Located in Jodhpur, India, the Umaid Bhawan Palace was brought to life by the BARTKRESA design team on October 31, 2013 for a private evening party for 300 guests. This 71 year old, 347-room palace, architecturally inspired by the Palace of Versailles was the perfect projection surface spanning 400ft. wide by 120ft. in height.

Bart Kresa’s team had exactly three weeks to conceptualize, design, paint and animate enough content for a full six hour evening. A project of this magnitude typically takes at minimum, three months to deliver. With only one site inspection and a week long install consisting of 18 hour back to back days, Bart and team created and delivered a total of 14 unique designs, carefully layered and sequenced to create a seamless transition from one environmental animation to the next. Through the use of 30 large scale video projectors, these designs were meticulously pieced together like a puzzle to fit each nuance, arch and stone of the palace front, and were choreographed together with a live concert, a professional live dance component and acted as an animated backdrop for a sit down dinner.

The opening look of a single waterfall flowing transitioned shortly after into multiple waterfalls, spilling over the entire face of the palace that set the mood and drew in guests’ attention. Out of the water, the moon is seen slowly rising over, adding a layer of light dancing on the rushing water while revealing surrounding rocks and foliage. Unbeknownst to the guests, this was the visual cue for the live concert to begin. Different looks were created and shown throughout the concert. Several distinct tone or tempo transitions were paired and brought to life through visual animation, enhancing the senses holistically.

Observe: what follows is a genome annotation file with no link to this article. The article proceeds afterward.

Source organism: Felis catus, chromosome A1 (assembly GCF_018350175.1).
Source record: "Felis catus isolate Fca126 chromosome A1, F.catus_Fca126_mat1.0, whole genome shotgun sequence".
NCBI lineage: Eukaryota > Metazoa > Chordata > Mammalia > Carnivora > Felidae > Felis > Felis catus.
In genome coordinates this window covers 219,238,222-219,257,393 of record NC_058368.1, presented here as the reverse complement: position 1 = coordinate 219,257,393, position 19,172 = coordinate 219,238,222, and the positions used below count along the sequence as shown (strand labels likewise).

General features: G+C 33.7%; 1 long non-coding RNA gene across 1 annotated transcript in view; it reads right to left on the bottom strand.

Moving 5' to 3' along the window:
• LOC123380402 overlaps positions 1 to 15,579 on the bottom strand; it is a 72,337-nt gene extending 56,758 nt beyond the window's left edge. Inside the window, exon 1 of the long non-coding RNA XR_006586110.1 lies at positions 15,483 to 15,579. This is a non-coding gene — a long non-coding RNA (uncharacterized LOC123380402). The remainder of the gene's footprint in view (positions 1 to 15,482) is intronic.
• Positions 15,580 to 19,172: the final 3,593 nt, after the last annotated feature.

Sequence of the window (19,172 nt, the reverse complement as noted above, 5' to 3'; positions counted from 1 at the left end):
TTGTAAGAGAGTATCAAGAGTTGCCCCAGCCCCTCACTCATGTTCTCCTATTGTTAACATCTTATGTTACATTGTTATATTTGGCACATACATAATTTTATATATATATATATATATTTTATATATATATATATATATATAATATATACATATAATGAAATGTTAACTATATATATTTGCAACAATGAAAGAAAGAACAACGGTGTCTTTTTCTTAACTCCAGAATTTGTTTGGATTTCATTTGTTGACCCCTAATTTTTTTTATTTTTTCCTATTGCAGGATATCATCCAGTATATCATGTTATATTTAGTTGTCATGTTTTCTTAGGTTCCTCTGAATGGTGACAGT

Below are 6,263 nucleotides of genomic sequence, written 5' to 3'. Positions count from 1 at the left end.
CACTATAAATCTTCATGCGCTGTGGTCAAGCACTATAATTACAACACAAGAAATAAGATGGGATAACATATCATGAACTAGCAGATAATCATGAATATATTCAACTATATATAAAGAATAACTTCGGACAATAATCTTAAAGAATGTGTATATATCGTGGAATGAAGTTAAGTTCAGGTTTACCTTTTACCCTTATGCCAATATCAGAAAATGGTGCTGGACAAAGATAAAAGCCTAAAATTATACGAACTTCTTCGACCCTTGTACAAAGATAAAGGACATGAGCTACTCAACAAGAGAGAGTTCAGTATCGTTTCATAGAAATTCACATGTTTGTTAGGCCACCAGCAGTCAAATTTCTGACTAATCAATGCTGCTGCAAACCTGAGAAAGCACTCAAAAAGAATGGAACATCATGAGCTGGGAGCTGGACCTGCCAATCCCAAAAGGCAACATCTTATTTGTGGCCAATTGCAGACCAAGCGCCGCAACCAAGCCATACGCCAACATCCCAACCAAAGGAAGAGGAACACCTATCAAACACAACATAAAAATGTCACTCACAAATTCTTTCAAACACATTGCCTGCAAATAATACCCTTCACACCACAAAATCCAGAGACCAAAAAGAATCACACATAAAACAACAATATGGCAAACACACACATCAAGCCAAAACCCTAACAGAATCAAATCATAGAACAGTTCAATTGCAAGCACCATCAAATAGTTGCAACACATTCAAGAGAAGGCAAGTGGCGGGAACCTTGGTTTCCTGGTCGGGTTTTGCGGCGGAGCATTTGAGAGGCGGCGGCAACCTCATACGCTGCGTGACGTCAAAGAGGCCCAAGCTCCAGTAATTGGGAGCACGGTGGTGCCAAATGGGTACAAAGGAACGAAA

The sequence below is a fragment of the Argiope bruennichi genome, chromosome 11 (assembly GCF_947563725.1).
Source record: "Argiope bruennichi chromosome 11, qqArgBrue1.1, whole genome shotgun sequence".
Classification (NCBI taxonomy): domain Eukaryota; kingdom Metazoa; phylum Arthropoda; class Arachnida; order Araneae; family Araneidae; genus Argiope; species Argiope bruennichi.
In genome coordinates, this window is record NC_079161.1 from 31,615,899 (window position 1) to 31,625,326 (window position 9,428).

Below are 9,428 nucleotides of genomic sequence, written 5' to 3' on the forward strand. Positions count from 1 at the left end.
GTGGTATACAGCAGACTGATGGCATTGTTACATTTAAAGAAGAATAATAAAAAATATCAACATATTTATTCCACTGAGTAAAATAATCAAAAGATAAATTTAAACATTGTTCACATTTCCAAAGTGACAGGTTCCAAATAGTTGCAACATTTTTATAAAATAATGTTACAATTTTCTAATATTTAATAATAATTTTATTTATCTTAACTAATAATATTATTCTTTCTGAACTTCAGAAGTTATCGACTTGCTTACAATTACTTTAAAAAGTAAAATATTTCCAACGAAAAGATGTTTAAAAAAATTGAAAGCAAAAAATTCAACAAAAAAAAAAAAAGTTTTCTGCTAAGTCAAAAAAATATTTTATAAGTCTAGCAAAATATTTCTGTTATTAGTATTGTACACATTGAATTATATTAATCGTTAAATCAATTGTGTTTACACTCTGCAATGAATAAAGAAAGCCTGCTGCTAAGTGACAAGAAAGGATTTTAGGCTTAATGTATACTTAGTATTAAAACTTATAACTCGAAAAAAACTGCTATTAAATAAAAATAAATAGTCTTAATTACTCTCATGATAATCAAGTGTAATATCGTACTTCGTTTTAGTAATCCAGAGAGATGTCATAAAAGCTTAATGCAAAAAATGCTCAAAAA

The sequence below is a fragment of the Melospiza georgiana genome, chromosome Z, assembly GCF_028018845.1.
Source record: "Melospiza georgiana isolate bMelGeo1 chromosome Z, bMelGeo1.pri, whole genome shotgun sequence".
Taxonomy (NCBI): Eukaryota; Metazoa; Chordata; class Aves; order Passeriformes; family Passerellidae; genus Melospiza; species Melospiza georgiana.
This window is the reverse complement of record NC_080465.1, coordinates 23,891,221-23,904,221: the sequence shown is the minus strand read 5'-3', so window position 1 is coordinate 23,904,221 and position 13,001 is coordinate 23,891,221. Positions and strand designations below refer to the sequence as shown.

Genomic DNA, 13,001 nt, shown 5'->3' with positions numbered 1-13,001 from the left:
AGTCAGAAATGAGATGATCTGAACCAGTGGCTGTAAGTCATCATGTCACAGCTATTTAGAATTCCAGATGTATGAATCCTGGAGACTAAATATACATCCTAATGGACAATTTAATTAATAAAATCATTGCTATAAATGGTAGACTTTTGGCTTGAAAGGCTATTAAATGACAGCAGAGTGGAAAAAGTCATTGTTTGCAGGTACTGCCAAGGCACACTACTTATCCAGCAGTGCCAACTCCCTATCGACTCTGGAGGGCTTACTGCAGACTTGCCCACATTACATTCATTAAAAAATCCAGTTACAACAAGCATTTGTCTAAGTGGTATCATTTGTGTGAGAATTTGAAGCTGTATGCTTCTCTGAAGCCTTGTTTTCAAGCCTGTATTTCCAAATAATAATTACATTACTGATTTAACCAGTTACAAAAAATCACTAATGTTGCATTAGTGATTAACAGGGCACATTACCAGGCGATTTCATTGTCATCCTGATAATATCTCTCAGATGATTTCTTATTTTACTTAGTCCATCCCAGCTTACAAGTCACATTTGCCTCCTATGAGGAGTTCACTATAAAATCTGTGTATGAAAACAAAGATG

The concert sequence transformed into a classic palace ballroom in Versailles, which was a cued backdrop for the live dance performance. The animation within the backdrop timed perfectly with the live dancing that took place on an 80ft. stage directly in front of the palace. Once the choreographed dance concluded, guests of the event joined in and the palace ballroom faded into an edgy, modern Egyptian scene with vibrant, jewel-like tombs of ancient pharaohs and digital hieroglyphics before transitioning into lush, seductive richness of traditional Indian motifs.

A few of the biggest challenges included the spontaneity nature of the client as everything was requested on the fly and without any notice. In a few instances, old looks that were not approved and therefore not fully flushed out, or new looks were requested in the middle of set-up, rehearsal or even the show itself. A show flow existed but was never used as intended, and therefore there wasn’t any structure as to how the evening would sequentially play out. Regardless of the short amount of creative development time and the extemporaneous requests on-site, BARTKRESA design once again designed a show that heightened the senses, exceeded expectations and executed it flawlessly.